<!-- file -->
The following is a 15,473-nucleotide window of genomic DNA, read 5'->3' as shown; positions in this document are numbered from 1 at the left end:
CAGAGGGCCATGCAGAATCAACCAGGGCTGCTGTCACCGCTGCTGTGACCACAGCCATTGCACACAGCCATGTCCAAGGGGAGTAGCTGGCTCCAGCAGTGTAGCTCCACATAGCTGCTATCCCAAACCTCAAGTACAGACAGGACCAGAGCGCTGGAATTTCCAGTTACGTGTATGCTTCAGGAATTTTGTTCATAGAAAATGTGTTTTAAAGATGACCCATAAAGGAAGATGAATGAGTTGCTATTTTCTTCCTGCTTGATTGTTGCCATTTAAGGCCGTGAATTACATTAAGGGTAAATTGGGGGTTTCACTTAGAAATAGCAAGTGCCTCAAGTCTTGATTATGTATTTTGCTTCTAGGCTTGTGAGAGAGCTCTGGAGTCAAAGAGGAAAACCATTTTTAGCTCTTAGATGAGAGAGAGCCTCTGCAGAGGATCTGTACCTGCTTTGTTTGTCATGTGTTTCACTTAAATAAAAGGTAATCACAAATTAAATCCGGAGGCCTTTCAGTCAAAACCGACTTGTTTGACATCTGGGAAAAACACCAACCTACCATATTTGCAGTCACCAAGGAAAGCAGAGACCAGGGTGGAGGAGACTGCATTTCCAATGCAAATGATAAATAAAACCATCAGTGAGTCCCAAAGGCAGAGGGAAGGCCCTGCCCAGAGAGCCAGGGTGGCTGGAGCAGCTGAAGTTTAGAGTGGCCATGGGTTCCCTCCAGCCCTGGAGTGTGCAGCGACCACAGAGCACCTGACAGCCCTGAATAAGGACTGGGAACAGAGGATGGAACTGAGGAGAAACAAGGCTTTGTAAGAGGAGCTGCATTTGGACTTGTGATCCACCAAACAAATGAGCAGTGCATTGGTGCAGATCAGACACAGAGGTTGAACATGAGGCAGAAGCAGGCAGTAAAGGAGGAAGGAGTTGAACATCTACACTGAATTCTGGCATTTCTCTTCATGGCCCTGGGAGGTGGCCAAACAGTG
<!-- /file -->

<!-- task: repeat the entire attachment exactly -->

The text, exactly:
The following is a 15,473-nucleotide window of genomic DNA, read 5'->3' as shown; positions in this document are numbered from 1 at the left end:
CAGAGGGCCATGCAGAATCAACCAGGGCTGCTGTCACCGCTGCTGTGACCACAGCCATTGCACACAGCCATGTCCAAGGGGAGTAGCTGGCTCCAGCAGTGTAGCTCCACATAGCTGCTATCCCAAACCTCAAGTACAGACAGGACCAGAGCGCTGGAATTTCCAGTTACGTGTATGCTTCAGGAATTTTGTTCATAGAAAATGTGTTTTAAAGATGACCCATAAAGGAAGATGAATGAGTTGCTATTTTCTTCCTGCTTGATTGTTGCCATTTAAGGCCGTGAATTACATTAAGGGTAAATTGGGGGTTTCACTTAGAAATAGCAAGTGCCTCAAGTCTTGATTATGTATTTTGCTTCTAGGCTTGTGAGAGAGCTCTGGAGTCAAAGAGGAAAACCATTTTTAGCTCTTAGATGAGAGAGAGCCTCTGCAGAGGATCTGTACCTGCTTTGTTTGTCATGTGTTTCACTTAAATAAAAGGTAATCACAAATTAAATCCGGAGGCCTTTCAGTCAAAACCGACTTGTTTGACATCTGGGAAAAACACCAACCTACCATATTTGCAGTCACCAAGGAAAGCAGAGACCAGGGTGGAGGAGACTGCATTTCCAATGCAAATGATAAATAAAACCATCAGTGAGTCCCAAAGGCAGAGGGAAGGCCCTGCCCAGAGAGCCAGGGTGGCTGGAGCAGCTGAAGTTTAGAGTGGCCATGGGTTCCCTCCAGCCCTGGAGTGTGCAGCGACCACAGAGCACCTGACAGCCCTGAATAAGGACTGGGAACAGAGGATGGAACTGAGGAGAAACAAGGCTTTGTAAGAGGAGCTGCATTTGGACTTGTGATCCACCAAACAAATGAGCAGTGCATTGGTGCAGATCAGACACAGAGGTTGAACATGAGGCAGAAGCAGGCAGTAAAGGAGGAAGGAGTTGAACATCTACACTGAATTCTGGCATTTCTCTTCATGGCCCTGGGAGGTGGCCAAACAGTG